Detection of structural protein antibodies

The virus neutralization test and various types of antibody ELISAs ("solid-phase competition ELISA" (SPCE); "liquid-phase blocking ELISA" (LPBE)) for the detection of structural proteins are used as serotype-specific serological tests. They are mandatory in the international pet trade. They recognize antibodies that are produced in response to vaccination as well as natural FMD infection. As a result, they are useful for detecting recent infections in non-vaccinated individuals or for monitoring the immune status of a population in vaccination programs.

As a highly sensitive method, they require a strong similarity between the circulating field strain and the FMD virus antigen used in the test. Using poly- or monoclonal AK, the ELISA tests are versatile, quick to perform and can also be prepared with inactivated antigens. False positive reactions in the ELISA are to be expected with a small percentage of samples in the low titer range. The virus neutralization test depends on the use of cell cultures and is therefore less versatile. It also lasts longer (four days) and is more susceptible to contamination. Combined use of the ELISA as a screening method with subsequent testing of reagents in the VNT reduces the probability of false positive results to a minimum.

Detection of non-structural protein antibodies

Assays for antibodies to non-structural proteins are useful in detecting recent or ongoing virus replication in the host, regardless of its vaccination status. In contrast to structural proteins, non-structural proteins are highly conserved within the FMD virus species . The detection of these antibodies is consequently not serotype-specific, which is an advantage as a detection method on an international level.

The traditional test for the detection of FMD-NSP was the immunodiffusion test . It was used to detect “virus infection associated antigen” (VIAA) with the main component Protein 3D. However, the latter can also be formed by vaccinated individuals.

Modern processes use the genetically engineered proteins 3ABC and 3AB. Antibodies against these proteins are generally seen as reliable indicators of an FMD infection, since they show a high experimental immunogenicity . Antibodies against expressed recombinant viral NSP (e.g. 3A, 3B, 2B, 2C, 3ABC) can be detected by various ELISA variants or by immunoblotting . Three indirect ELISA methods are approved for FMD (South America, Denmark, Brescia). These ELISAs either use purified antigens that are bound directly to the test plate or use polyclonal / monoclonal antibodies to “capture” specific antigens from semi-purified preparations.

The enzyme-linked immunoelectrotransfer blot assay (EITB) was first published in 1993. It is widely used in South America, where it is also used as a confirmatory test for reagents found in ELISA screening.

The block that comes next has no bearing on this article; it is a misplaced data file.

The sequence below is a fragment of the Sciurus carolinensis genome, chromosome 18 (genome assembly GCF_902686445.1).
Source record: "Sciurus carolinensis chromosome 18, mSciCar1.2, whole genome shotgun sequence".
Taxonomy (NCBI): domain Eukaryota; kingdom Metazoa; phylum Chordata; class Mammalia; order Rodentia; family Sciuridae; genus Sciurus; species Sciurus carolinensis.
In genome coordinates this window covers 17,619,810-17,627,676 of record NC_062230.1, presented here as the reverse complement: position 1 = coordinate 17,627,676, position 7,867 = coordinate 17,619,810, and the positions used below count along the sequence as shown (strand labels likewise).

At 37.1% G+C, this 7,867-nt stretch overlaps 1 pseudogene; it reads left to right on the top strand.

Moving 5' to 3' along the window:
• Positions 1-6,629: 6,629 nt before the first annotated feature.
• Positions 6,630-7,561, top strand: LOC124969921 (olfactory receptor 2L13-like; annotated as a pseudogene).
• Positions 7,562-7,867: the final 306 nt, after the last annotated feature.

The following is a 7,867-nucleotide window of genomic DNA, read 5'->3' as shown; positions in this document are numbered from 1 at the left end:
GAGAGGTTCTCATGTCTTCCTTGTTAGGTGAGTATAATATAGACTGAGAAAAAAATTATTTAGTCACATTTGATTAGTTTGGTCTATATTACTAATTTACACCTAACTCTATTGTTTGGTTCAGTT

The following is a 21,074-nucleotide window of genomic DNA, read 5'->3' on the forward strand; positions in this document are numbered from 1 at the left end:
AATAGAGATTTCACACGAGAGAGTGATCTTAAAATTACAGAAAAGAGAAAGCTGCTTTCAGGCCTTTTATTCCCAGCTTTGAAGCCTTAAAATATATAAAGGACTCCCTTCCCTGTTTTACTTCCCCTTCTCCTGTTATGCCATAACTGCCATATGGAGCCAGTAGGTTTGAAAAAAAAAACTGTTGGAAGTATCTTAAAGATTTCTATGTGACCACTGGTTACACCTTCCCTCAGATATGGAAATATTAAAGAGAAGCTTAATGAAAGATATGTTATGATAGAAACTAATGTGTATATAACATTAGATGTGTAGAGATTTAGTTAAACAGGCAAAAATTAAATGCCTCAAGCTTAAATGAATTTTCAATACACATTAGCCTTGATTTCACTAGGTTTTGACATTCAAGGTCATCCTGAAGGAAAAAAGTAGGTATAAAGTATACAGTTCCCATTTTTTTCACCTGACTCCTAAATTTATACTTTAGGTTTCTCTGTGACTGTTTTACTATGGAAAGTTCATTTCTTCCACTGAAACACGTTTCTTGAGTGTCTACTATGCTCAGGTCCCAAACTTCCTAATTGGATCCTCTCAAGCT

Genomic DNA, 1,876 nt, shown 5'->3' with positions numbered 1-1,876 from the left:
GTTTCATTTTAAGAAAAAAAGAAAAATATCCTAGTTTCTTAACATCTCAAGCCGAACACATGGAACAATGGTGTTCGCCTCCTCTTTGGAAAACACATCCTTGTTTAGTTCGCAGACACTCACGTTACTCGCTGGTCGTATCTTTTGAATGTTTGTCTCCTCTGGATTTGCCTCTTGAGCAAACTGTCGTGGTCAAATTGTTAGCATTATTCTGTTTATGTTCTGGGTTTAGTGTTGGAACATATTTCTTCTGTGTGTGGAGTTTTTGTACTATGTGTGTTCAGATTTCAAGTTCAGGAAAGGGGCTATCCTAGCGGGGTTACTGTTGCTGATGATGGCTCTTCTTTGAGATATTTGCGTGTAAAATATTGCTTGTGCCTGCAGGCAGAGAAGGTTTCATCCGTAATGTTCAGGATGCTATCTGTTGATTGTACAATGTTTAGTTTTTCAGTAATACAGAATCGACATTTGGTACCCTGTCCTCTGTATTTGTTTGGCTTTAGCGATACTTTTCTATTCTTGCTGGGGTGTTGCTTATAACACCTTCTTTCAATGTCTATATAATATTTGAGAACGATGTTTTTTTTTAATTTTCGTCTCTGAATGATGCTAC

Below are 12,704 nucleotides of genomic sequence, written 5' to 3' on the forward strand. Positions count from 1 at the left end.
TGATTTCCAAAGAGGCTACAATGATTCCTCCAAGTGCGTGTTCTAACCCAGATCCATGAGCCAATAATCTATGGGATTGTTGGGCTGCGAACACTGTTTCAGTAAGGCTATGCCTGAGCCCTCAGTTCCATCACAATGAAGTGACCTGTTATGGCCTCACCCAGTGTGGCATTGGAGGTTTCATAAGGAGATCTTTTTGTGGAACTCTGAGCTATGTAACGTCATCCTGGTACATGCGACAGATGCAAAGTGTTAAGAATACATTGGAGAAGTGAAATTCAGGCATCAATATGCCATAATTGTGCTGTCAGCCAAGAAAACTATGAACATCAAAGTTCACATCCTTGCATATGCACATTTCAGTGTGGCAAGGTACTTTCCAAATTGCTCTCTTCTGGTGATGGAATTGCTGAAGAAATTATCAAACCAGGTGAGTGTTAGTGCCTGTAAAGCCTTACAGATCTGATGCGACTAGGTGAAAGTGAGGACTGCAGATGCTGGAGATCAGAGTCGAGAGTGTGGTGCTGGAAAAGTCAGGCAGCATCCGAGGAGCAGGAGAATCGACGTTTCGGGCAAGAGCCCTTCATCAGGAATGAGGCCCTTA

The methods have a specificity of 99%. However, a lack of purity of the vaccines can adversely affect the diagnostic specificity. The presence of NSP in some vaccine preparations can lead to incorrect assignment of animals that have already been vaccinated repeatedly.

The test sensitivity is considered unsatisfactory in experimentally vaccinated cattle that have been exposed to a field virus infection and subsequently showed virus persistence (vaccinated "carriers"). They only show a local immune response, but not immunoglobulins G against NSP. However, it appears that carrier animals can be detected using Ig A from saliva. These antibodies are evidently only produced by actually infected animals over a longer period of time.

Control measures

Restricted area, Mannheim-Käfertal , 1960s
No passage, Mannheim-Käfertal, 1960s

Until December 31, 1991, compulsory vaccinations of cattle were carried out in the EU to prevent an FMD epidemic . Vaccinations lead to serious barriers to trade: like infected animals, vaccinated people have antibodies in their blood and can therefore only be differentiated from each other with specially marked vaccines . There is also the risk of the pathogen spreading through vaccinated animals. Therefore vaccinations by the EU were stopped. Therapy measures are also generally not permitted.

If FMD is suspected, the farm in question is closed, sheep are usually culled as a precaution and samples are examined for FMD. Furthermore, a restricted area with a radius of at least three kilometers will be set up, all animal populations will be examined for FMD and animal transport will be prohibited.